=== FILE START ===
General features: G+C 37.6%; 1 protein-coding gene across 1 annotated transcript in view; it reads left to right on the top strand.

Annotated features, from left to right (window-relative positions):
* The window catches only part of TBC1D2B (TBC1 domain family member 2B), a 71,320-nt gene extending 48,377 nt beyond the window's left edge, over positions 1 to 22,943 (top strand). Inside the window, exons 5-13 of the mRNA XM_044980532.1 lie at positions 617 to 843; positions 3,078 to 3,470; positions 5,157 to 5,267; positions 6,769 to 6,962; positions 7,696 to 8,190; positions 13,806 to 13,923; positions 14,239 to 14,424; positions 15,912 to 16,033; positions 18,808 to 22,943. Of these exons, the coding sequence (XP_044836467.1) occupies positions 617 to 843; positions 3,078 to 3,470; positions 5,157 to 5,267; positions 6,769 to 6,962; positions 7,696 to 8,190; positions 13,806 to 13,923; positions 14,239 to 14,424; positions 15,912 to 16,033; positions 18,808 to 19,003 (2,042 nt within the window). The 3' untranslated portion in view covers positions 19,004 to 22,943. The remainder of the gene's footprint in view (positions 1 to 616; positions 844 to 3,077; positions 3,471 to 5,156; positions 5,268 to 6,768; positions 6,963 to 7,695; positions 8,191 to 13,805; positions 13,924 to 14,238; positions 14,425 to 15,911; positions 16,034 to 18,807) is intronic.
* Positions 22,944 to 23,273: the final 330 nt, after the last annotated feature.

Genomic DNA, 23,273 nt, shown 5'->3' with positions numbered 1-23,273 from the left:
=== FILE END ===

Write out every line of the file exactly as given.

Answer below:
General features: G+C 37.6%; 1 protein-coding gene across 1 annotated transcript in view; it reads left to right on the top strand.

Annotated features, from left to right (window-relative positions):
* The window catches only part of TBC1D2B (TBC1 domain family member 2B), a 71,320-nt gene extending 48,377 nt beyond the window's left edge, over positions 1 to 22,943 (top strand). Inside the window, exons 5-13 of the mRNA XM_044980532.1 lie at positions 617 to 843; positions 3,078 to 3,470; positions 5,157 to 5,267; positions 6,769 to 6,962; positions 7,696 to 8,190; positions 13,806 to 13,923; positions 14,239 to 14,424; positions 15,912 to 16,033; positions 18,808 to 22,943. Of these exons, the coding sequence (XP_044836467.1) occupies positions 617 to 843; positions 3,078 to 3,470; positions 5,157 to 5,267; positions 6,769 to 6,962; positions 7,696 to 8,190; positions 13,806 to 13,923; positions 14,239 to 14,424; positions 15,912 to 16,033; positions 18,808 to 19,003 (2,042 nt within the window). The 3' untranslated portion in view covers positions 19,004 to 22,943. The remainder of the gene's footprint in view (positions 1 to 616; positions 844 to 3,077; positions 3,471 to 5,156; positions 5,268 to 6,768; positions 6,963 to 7,695; positions 8,191 to 13,805; positions 13,924 to 14,238; positions 14,425 to 15,911; positions 16,034 to 18,807) is intronic.
* Positions 22,944 to 23,273: the final 330 nt, after the last annotated feature.

Genomic DNA, 23,273 nt, shown 5'->3' with positions numbered 1-23,273 from the left: